US: smartphone distraction when driving has long passed texting image

The crisis of distracted driving is becoming perpetual in the US, with the latest risk these days for the persons behind the wheel being the ubiquitous “selfie”.

According to the most recent study made by telecommunications company AT&T, the distracted driving phenomenon is now surging past the biggest threat of “yesterday” – texting, as for some people the choice might become increasingly stark: smartphone, car or life. The research revealed that 27 percent of drivers aged between 16 and 65 admitted to using social network Facebook when behind the wheel, with 14 percent also using Twitter while driving. And if you think that’s enough, there’s more: 30 percent of the Twitter passionate say they tweet while in their car “all the time”. Another 28% of the interviewed drivers say they also use the Internet and at least 10 percent of drivers admit to using Instagram and Snapchat. Skype or other video chat applications are used by 10 percent of the drivers and no less than 17 percent take selfies when behind the wheel and in traffic.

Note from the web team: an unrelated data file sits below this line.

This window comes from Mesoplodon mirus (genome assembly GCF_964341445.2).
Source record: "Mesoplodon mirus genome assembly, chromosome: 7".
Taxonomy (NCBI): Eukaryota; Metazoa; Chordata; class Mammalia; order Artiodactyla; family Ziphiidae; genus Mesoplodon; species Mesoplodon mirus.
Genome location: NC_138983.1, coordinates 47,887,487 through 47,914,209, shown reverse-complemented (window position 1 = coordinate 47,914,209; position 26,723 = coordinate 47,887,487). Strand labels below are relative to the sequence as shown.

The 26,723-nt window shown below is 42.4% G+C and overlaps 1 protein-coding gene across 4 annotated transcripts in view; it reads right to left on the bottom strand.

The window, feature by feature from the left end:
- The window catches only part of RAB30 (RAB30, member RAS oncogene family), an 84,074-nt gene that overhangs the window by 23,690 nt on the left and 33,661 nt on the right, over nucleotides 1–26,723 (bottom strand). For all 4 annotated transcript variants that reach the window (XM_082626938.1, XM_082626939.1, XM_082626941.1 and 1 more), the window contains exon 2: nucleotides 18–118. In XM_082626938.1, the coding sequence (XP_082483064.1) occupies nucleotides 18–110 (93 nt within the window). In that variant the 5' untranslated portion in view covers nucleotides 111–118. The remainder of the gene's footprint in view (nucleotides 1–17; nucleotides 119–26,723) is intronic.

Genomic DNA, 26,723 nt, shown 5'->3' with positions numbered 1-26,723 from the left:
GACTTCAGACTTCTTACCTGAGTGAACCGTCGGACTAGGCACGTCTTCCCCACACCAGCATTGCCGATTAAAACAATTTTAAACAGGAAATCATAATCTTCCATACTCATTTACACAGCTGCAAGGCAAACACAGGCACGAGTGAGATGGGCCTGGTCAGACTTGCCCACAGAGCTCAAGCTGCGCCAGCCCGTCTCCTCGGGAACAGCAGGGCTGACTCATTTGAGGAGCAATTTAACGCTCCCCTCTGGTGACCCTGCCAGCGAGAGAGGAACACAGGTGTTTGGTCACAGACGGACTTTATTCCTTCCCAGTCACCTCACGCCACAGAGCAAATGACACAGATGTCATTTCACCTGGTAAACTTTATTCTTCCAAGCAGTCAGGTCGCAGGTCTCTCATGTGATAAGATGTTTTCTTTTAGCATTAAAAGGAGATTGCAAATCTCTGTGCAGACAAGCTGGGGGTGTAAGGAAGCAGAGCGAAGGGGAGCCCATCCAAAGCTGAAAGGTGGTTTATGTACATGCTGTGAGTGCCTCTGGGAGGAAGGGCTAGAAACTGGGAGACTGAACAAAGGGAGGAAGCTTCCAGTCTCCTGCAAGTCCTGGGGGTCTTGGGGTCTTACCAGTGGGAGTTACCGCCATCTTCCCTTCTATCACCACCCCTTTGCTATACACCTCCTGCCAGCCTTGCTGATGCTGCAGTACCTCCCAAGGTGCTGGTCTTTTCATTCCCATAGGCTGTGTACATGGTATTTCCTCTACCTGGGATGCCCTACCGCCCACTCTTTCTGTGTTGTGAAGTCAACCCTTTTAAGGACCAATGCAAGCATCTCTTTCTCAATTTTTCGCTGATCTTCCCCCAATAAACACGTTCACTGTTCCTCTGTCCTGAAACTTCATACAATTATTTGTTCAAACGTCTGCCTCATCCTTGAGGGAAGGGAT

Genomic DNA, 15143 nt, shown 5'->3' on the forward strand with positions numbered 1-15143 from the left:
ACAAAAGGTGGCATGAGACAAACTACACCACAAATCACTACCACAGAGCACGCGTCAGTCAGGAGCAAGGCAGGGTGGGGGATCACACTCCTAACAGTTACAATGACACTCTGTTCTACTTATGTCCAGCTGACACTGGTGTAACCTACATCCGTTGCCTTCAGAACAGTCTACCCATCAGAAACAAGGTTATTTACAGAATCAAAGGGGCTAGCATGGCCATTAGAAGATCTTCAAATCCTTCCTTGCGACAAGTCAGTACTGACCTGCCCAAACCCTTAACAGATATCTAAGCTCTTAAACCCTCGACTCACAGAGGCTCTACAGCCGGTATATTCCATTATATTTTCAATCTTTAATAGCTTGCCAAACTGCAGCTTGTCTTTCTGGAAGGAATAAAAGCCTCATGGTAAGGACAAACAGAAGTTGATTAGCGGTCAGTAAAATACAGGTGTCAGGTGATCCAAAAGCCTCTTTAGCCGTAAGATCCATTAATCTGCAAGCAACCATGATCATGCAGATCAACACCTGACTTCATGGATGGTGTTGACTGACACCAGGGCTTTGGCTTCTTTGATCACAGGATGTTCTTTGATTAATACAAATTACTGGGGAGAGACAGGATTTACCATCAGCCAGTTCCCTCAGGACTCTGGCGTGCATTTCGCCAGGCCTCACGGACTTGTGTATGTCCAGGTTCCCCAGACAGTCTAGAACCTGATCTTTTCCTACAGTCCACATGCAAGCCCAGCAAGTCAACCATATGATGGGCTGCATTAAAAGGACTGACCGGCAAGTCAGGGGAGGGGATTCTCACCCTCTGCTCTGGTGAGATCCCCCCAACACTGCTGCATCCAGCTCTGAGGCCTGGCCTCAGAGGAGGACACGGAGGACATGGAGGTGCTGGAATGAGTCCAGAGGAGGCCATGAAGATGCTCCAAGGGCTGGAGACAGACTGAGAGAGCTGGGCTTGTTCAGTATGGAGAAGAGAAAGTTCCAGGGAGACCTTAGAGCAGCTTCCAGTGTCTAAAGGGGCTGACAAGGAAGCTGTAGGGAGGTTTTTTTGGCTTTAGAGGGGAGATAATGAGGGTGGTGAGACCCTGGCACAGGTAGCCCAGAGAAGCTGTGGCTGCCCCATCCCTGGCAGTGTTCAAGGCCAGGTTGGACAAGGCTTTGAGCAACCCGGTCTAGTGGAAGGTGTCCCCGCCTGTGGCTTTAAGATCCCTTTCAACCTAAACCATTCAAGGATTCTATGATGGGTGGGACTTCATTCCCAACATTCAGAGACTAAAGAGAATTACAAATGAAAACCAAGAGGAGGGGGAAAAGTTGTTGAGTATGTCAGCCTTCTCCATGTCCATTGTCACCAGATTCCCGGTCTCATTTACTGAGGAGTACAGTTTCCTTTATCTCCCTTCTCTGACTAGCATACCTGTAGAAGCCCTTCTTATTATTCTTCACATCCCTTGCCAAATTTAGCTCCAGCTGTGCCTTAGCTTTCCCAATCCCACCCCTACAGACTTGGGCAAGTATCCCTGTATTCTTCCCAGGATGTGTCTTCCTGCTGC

Automakers and their suppliers have been hard at work in a bid to integrate the smartphones into the infotainment systems, even with technology giants Google and Apple presenting their car-friendly versions of the mobile operating systems Android and iOS. But there’s a problem with the users actually. For example, three in five persons (62 percent) admitted their phone is always within easy reach while driving and 22 percent acknowledge they actually access their social networks while driving out of pure addiction, not necessity.